Argentina’s shock far-right presidential frontrunner has destroyed a pinata representing the country’s central bank in wild scenes on live TV.
Javier Milei — a fiery political outsider who left the country reeling after a surprise surge to the front of the race ahead of presidential elections — is a vocal critic of the central bank, which he has repeatedly vowed to “blow up” if he wins in October.
With Mr Milei on track to become the next leader of the beleaguered South American nation, a resurfaced clip from a 2018 appearance has gone viral again on social media.
The hosts of the TV show Cuatro Caras Bonitas presented a blindfolded Mr Milei with a pinata of the central bank as a birthday present — which he proceeded to bash to pieces with a large stick.
The presidential elections are still two months away, but an unusual nationwide system of party primaries held on Sunday handed Mr Milei the most votes — a key indicator of what is to come.
In the run-up to Sunday’s vote, opinion polls and political analysts did not expect a real challenge to traditional parties from the anti-Establishment outsider, who scored just over 30 per cent of the votes, slightly more than his two main rivals.
“No one imagined such an outcome for Milei. He came first in areas where he has no structure or support,” said political scientist Juan Negri, of the Torcuato di Tella University.
“An elephant walked past us, and we did not see it,” wrote the Clarin daily.
Elected to parliament in 2021, the 52-year-old economist with dishevelled hair has grabbed public attention with his radical ideas, regularly appearing on televised panels and with a strong presence on social media.
Political analyst Gabriel Puricelli said Mr Milei had managed to grab hold of a growing discontent in the country and “build an electorate” out of nothing.
‘Nothing to lose’
Asked why they support Mr Milei, his backers, young and old, invariably express the desire for something new in a country dogged by economic malaise.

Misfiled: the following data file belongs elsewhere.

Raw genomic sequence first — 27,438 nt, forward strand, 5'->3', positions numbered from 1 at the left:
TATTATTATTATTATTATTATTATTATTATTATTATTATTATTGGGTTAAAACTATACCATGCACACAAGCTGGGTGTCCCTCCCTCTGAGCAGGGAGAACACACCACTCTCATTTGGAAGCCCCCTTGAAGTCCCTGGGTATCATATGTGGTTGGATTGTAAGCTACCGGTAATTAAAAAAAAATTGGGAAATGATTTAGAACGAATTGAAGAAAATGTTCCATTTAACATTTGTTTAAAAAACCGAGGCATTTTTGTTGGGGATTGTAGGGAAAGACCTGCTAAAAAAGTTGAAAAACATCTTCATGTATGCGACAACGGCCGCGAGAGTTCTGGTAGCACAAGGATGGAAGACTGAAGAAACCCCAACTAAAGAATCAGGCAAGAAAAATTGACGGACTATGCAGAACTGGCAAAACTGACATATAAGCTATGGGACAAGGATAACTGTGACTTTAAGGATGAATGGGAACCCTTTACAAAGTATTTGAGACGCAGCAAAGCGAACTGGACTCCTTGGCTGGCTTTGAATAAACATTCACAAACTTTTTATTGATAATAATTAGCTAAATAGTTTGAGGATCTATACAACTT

“Ten years of stagnation and five of high inflation fed into the scepticism of a large part of the population,” toward the status quo, said Mr Puricelli.
Argentina’s political scene has for decades been dominated by Peronism — heavy on state intervention, subsidies, and welfare programs — with brief periods of governance by the centre-right.
The country is facing annual inflation of 115 per cent, and poverty levels are at 40 per cent.
With the peso constantly under threat, Argentines’ only hope of saving for the future is immediately buying dollars — on the informal market due to strict currency controls.
“Our parents, our grandparents, voted for Peronism 20 years ago, 30 years ago, but the country has stayed the same,” said 20-year-old student Carolina Carabajal.
Political analyst Carlos Fara said there was a sense of having “nothing to lose, let’s try something new because the others have failed”.
While described alternately as libertarian, far-right, or anti-Establishment, Mr Milei’s political views are hard to pin down.
He is ultraliberal on the economy, against the minimum wage, and wants austerity “harsher than that requested” by the International Monetary Fund, to whom Argentina owes $US44 billion.
He describes himself as an “anarcho-capitalist” and says he is “above all for freedom”.
He has proposed dollarising the economy, “dynamiting the central bank”, and doing away with the ministries of education, health and public works, which he wants to replace with private investment.
On some social issues he is conservative, wanting to ban abortion and get rid of sexual education in schools.
“A man with dozens of faces,” wrote journalist Juan Gonzalez in an unauthorised biography of Mr Milei.
Unmarried and childless, he lives alone with four mastiffs named after liberal economists. His sister, Karina, is his right-hand woman.
With Mr Milei now in the mix as a serious challenger, the October 22 presidential election has been thrown wide open with three main candidates.
He is running against former Security Minister Patricia Bullrich on the right, and Economy Minister Sergio Massa from the ruling centre-left coalition — who came second and third respectively in the primary election by only a narrow margin.
None of them are facing an easy ride.
Mr Milei and Ms Bullrich will jockey for similar voters on the right, while Mr Massa will try to retain moderate voters while battling bad economic news in the run-up to the vote.